Change mouthpiece?

Discussion in 'The Rehearsal Room' started by Jonny5Stars, Jan 27, 2007.

  1. Jonny5Stars

    Jonny5Stars New Member

    Started playing cornet regualrly about 6 months ago after 10 years hiatus due to university and young family. Was playing euphonium and Eb on and off during that time.
    Started on last cornet so fairly quickly got my lip in for two octaves G to G. However difficulty with lip endurance and notes about top G. Now I'm on the front row I need A's.

    Should I change my mouthpiece (currently Denis Wick RW4) to something smaller such as DW 5? Tried DW 5 and can reach A, B , C fairly easily but I'd have to get used to it as the intonation is different.
    Or do I just wait for my lips to recondition to the highter notes?
  2. SteveDunster

    SteveDunster New Member

    Personally I would recommend you don't change mouthpieces. Smaller mouthpieces can make some things feel easier but they can make other things harder.

    In my opinion, you should train (practice) for your new technical requirements - and don't try and force the pace. I've noticed when players move onto cornet, the stamina and range can take a frustratingly long time to come.

    If you want to play high notes, practice high notes - and don't stress if it is not an instant fix (easy to say I know, when you've got an MD growling at you - but that's my advice, I've seen players try and rush this process and the results have not been pleasant).

    ...after all, if you're used to running in 5 mile races - and then you want to run in 10 mile races, all you can do is change your training regime and wait.

    I hope my opinion is of some help

    Good luck and congratulations on moving onto the front row

  3. Bass Trumpet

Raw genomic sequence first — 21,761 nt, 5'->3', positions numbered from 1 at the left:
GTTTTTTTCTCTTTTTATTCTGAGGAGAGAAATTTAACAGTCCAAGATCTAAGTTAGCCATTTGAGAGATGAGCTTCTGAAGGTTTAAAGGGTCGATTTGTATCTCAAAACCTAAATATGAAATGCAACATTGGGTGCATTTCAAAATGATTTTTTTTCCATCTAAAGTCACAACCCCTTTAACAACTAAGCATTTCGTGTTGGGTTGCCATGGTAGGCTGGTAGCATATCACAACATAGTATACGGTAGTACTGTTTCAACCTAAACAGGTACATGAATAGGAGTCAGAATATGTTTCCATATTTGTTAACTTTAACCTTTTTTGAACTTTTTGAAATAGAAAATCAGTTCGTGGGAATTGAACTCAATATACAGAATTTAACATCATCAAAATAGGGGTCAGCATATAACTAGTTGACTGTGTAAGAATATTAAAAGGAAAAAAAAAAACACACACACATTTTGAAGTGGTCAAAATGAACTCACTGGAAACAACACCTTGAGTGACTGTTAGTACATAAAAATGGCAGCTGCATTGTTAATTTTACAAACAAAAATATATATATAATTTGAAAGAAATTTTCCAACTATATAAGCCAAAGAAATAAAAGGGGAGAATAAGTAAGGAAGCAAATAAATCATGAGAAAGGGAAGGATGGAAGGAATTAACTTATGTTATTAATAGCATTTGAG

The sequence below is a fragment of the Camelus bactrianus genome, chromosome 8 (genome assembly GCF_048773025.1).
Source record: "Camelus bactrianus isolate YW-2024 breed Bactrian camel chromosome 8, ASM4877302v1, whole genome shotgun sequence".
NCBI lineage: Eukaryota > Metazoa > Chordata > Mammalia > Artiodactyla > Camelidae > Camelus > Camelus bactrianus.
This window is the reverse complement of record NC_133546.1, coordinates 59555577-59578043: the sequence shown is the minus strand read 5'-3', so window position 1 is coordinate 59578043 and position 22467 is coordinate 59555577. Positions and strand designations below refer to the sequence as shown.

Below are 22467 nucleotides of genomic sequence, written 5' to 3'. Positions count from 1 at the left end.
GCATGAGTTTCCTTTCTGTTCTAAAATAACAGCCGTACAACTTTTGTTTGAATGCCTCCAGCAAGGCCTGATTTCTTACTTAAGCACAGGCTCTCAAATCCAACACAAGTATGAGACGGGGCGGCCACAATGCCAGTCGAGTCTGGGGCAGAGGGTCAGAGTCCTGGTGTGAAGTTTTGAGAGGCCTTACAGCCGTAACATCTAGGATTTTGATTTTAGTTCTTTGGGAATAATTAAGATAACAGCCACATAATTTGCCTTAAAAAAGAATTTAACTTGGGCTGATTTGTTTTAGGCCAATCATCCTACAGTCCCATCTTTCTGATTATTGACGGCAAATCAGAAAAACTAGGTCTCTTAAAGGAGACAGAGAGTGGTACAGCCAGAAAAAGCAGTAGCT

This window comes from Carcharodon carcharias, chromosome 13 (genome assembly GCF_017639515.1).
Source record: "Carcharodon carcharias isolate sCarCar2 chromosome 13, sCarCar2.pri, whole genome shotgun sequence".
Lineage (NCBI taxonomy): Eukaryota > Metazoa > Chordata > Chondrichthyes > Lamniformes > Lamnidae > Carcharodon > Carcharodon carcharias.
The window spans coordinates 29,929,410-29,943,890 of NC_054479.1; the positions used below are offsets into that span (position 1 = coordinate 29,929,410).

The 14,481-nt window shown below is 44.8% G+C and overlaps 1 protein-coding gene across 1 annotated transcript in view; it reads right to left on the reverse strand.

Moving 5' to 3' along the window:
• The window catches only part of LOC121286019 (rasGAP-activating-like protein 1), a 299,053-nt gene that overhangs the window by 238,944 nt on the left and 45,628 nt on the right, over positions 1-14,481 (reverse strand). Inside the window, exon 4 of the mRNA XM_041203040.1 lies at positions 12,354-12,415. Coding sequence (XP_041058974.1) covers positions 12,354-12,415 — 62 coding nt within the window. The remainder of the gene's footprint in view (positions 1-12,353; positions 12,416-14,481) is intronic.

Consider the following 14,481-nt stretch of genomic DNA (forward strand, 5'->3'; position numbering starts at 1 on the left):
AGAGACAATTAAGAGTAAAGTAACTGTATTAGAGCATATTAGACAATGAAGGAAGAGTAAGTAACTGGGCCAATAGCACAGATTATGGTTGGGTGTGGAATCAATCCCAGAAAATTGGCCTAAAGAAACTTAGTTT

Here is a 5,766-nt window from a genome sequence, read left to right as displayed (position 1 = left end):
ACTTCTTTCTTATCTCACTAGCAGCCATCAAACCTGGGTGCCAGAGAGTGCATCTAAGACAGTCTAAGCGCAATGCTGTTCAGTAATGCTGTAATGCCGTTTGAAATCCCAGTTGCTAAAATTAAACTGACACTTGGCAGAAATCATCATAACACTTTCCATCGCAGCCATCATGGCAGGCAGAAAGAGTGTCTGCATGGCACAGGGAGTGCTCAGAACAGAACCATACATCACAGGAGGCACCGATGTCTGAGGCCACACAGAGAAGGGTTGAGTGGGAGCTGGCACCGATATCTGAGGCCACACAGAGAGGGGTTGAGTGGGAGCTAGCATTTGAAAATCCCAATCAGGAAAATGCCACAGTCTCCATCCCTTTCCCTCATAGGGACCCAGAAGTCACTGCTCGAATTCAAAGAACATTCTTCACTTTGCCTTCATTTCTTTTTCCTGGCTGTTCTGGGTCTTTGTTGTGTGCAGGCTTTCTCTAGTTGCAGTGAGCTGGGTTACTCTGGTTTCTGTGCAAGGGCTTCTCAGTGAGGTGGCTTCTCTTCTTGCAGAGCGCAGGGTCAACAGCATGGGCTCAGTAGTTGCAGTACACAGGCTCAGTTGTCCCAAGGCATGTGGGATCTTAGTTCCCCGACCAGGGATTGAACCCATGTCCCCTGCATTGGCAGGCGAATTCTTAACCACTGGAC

Bass Trumpet Active Member

    Only change if you really have to. I view it as a last resort after you've tried everything else.
  4. Glehany

    Glehany Member

    I would echo the above points, changing mouthpieces rarely solves problems although it can help with some things a bit. There's swings and roundabouts too, and a smaller mpc will make it harder to make a really big sound. I certainly wouldn't go for a wick no.5 rim, but maybe that's just me as I find the 4 rim small enough as it is. Hard work is going to be the key.

    Having said that..........If the problem is stamina in the upper register (above G-ish anyway) you could try switching to a DW 4b or even 3b. (A 4RW cup is quite big for the front row if you're relatively new to smaller brass.) Your tone will probably become a bit brighter though, but I know of plenty of front row players in championship bands who do well with 3b or 4bs. Another alternative is the Yamaha 16E, which has a softer sound than the Wick b cups, but is a bit less tiring than a straight wick 4RW.

    Anyway, just my tuppence worth!

  5. Kiz7

    Kiz7 Member

    stick with the mouthpiece you have got and keep practising. The upper notes will come in time
  6. flugelboy

    flugelboy Member

    i would also echo what has been said already.i used to switch mouthpieces when i was on cornet and it was basically just a cheating way.i benifited fa more from sticking with the same i would say don't change unless you really have to!!
  7. smiler_38

    smiler_38 Member

    I think Kiz7 hit the nail on the head. Stick with the mouthpiece, and just practise with some lip flexibility exercises. I would recomend practising from bottom C down to F# then trying to play further down to 'pedal' C (just using the lips). try that for a few mins then just go up the chromatics from top G up - you should find it's feels very easy.

    The only time it might help changing mouthpeices is if you play two instruments like trumpet/cornet or cornet/flugel. I had to change from my WIck 5b to a Bill Lewington McCann on my cornet, as I found swapping to the Yamaha Xeno Trumpet's 7C seemed to be stressing my lip.
    Last edited: Jan 29, 2007